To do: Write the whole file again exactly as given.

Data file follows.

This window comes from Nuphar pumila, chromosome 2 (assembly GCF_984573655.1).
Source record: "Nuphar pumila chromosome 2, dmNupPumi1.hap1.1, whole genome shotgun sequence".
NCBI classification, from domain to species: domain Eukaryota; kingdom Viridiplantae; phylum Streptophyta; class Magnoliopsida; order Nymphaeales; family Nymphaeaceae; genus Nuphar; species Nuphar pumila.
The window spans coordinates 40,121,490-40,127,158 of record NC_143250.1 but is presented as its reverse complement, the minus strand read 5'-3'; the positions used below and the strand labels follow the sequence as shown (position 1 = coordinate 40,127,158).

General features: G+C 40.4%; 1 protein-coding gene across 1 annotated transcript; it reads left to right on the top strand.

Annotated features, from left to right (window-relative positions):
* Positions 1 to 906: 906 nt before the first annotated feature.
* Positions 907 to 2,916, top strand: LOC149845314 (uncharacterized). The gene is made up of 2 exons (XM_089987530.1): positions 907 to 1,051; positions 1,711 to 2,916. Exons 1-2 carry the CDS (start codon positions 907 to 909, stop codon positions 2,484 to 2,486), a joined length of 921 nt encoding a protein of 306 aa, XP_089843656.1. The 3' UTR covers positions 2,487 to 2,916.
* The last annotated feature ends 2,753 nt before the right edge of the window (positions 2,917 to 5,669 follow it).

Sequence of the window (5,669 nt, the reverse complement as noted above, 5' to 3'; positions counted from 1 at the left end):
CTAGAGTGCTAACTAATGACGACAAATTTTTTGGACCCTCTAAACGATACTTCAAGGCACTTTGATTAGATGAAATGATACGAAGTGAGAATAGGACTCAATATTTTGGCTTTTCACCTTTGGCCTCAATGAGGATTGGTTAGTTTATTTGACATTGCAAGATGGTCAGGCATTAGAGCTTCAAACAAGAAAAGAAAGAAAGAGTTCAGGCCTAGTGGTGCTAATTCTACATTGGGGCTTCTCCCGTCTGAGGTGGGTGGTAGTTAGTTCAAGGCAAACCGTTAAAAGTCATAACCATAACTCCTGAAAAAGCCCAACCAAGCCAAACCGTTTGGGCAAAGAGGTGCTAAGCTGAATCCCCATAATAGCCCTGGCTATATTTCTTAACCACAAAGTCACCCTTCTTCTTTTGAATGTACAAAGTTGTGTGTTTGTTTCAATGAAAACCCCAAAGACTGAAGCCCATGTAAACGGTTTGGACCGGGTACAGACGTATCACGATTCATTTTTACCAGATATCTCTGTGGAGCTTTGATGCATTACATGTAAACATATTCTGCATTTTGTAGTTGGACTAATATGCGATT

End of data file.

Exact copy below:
This window comes from Nuphar pumila, chromosome 2 (assembly GCF_984573655.1).
Source record: "Nuphar pumila chromosome 2, dmNupPumi1.hap1.1, whole genome shotgun sequence".
NCBI classification, from domain to species: domain Eukaryota; kingdom Viridiplantae; phylum Streptophyta; class Magnoliopsida; order Nymphaeales; family Nymphaeaceae; genus Nuphar; species Nuphar pumila.
The window spans coordinates 40,121,490-40,127,158 of record NC_143250.1 but is presented as its reverse complement, the minus strand read 5'-3'; the positions used below and the strand labels follow the sequence as shown (position 1 = coordinate 40,127,158).

General features: G+C 40.4%; 1 protein-coding gene across 1 annotated transcript; it reads left to right on the top strand.

Annotated features, from left to right (window-relative positions):
* Positions 1 to 906: 906 nt before the first annotated feature.
* Positions 907 to 2,916, top strand: LOC149845314 (uncharacterized). The gene is made up of 2 exons (XM_089987530.1): positions 907 to 1,051; positions 1,711 to 2,916. Exons 1-2 carry the CDS (start codon positions 907 to 909, stop codon positions 2,484 to 2,486), a joined length of 921 nt encoding a protein of 306 aa, XP_089843656.1. The 3' UTR covers positions 2,487 to 2,916.
* The last annotated feature ends 2,753 nt before the right edge of the window (positions 2,917 to 5,669 follow it).

Sequence of the window (5,669 nt, the reverse complement as noted above, 5' to 3'; positions counted from 1 at the left end):
CTAGAGTGCTAACTAATGACGACAAATTTTTTGGACCCTCTAAACGATACTTCAAGGCACTTTGATTAGATGAAATGATACGAAGTGAGAATAGGACTCAATATTTTGGCTTTTCACCTTTGGCCTCAATGAGGATTGGTTAGTTTATTTGACATTGCAAGATGGTCAGGCATTAGAGCTTCAAACAAGAAAAGAAAGAAAGAGTTCAGGCCTAGTGGTGCTAATTCTACATTGGGGCTTCTCCCGTCTGAGGTGGGTGGTAGTTAGTTCAAGGCAAACCGTTAAAAGTCATAACCATAACTCCTGAAAAAGCCCAACCAAGCCAAACCGTTTGGGCAAAGAGGTGCTAAGCTGAATCCCCATAATAGCCCTGGCTATATTTCTTAACCACAAAGTCACCCTTCTTCTTTTGAATGTACAAAGTTGTGTGTTTGTTTCAATGAAAACCCCAAAGACTGAAGCCCATGTAAACGGTTTGGACCGGGTACAGACGTATCACGATTCATTTTTACCAGATATCTCTGTGGAGCTTTGATGCATTACATGTAAACATATTCTGCATTTTGTAGTTGGACTAATATGCGATT